Back to Basics: Oscilloscope Part 8: Differential Probes

Differential Probes

Last week we saw the major drawback of single-ended probes which were mains ground referenced and if you are not careful with the probing you can accidentally damage your scope or circuit under test. Differential scope probes were designed to solve this issue. They are designed to measure voltage differences between two points in a circuit. Think similar to how you would use a handheld multimeter and probe any 2 points. The output of the scope is always the voltage difference between the two probed points.

In its basic form, Differential scopes just contain differential opamps in their input side, and the output is single-ended and fed to the input of the scope. Everything we discussed regarding single-ended probes like attenuation, input bandwidth input impedance are all valid for differential probes too. One additional consideration for these probes is the common-mode rejection ratio(CMRR) which determines how much of the noise the probe can suppress that is common on both the input leads. Different manufacturers make units with higher/lower bandwidth and with very varied attenuations in 10x, 50x, or 1000x. The price variations of diff probes are mostly due to the additions in the front end optimizing for higher bandwidth or high-voltage capability (Meaning high attenuation with a resistor divider at input) or even galvanic isolations providing full safety. Note that Differential probes are pricey. You can DIY them too with reasonable specs(check designs online) if you don’t have the budget.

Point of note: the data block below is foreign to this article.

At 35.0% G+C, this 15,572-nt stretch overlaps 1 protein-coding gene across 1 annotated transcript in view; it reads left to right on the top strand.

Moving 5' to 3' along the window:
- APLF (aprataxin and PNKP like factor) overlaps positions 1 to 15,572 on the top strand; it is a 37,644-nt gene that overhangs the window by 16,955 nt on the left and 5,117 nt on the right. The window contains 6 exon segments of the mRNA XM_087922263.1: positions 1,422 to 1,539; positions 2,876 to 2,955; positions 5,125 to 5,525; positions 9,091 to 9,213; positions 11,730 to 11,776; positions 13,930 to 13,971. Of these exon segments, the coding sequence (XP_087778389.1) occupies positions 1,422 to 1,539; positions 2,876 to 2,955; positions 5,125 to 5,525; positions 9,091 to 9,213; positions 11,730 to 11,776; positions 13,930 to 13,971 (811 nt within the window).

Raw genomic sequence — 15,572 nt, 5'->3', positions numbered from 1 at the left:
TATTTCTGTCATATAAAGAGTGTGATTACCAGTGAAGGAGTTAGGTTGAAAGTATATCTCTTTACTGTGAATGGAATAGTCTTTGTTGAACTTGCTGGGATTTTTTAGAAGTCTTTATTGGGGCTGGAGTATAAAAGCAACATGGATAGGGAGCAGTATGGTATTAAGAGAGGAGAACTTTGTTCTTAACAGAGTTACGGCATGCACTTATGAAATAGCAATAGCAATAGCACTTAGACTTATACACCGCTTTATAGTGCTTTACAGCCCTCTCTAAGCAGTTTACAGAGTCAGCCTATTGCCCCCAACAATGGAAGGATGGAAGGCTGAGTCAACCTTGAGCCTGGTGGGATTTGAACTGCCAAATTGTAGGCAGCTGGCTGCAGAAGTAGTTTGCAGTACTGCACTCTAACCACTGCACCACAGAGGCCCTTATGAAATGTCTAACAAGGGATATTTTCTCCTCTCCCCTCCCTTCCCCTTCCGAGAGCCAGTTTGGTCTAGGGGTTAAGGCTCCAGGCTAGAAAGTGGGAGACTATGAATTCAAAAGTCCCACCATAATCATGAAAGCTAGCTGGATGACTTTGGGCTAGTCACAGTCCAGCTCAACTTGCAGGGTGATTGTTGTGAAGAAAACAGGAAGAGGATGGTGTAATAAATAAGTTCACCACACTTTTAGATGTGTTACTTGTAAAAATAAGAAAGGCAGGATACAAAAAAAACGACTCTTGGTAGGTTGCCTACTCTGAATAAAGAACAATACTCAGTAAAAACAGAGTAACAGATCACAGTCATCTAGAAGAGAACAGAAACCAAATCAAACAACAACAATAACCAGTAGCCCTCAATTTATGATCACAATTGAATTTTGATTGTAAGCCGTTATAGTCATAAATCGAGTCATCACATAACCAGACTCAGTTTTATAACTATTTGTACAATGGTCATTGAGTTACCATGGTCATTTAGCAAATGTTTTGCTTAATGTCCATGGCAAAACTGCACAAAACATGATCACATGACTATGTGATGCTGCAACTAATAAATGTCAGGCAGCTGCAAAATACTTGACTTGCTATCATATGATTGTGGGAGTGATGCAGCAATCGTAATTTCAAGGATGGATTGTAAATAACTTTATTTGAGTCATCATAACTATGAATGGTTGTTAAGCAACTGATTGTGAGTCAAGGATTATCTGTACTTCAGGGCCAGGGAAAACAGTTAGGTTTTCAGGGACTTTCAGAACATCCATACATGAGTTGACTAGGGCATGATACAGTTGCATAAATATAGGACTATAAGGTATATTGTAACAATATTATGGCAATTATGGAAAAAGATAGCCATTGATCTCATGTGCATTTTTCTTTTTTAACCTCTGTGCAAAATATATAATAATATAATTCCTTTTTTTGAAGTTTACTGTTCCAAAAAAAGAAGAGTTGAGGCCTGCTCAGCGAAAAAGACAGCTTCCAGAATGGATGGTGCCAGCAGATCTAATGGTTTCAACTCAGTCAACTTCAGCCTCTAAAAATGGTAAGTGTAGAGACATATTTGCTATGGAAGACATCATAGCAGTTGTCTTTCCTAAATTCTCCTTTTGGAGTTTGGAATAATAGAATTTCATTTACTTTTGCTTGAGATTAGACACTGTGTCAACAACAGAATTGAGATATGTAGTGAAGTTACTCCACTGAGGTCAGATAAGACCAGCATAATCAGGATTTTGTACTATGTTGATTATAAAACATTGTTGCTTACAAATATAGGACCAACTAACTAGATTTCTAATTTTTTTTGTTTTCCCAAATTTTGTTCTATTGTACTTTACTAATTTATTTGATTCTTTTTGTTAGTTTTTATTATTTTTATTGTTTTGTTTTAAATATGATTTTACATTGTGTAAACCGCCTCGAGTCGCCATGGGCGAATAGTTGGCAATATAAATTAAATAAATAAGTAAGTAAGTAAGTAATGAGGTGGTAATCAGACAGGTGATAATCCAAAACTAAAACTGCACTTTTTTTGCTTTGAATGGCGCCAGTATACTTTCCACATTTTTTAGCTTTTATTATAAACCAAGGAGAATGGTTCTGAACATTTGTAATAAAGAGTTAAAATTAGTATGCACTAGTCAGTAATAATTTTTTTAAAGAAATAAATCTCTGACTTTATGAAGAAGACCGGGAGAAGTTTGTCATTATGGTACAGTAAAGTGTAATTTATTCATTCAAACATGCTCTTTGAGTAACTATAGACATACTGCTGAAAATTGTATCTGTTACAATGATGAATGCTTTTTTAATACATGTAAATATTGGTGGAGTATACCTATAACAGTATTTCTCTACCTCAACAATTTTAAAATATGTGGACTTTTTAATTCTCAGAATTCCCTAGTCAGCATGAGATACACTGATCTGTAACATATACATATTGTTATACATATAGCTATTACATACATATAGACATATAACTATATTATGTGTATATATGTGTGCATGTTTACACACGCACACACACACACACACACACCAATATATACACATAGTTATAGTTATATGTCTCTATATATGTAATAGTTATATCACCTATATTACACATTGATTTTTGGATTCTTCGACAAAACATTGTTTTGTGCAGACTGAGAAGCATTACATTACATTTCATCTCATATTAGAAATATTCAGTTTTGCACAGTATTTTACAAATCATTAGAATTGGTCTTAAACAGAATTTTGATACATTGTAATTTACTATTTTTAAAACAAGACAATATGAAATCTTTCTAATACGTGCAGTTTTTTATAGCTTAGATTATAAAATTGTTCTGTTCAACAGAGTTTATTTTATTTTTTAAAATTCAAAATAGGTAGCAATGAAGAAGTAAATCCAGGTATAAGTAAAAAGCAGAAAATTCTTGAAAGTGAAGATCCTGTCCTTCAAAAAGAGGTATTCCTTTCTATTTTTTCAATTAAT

A common misconception among newbies is that expensive differential probes are necessary to measure differential digital signals (USB, CAN, etc.) in a circuit. However, you can utilize two single-ended probes on two channels of a scope, perform an inverted math operation, and subtract the signals to achieve a similar outcome. While the signal quality may not match a dedicated differential probe due to the lower common-mode rejection ratio (CMRR) and mismatched probes, it can still yield satisfactory results. So, make the most of available resources until performance becomes the bottleneck.

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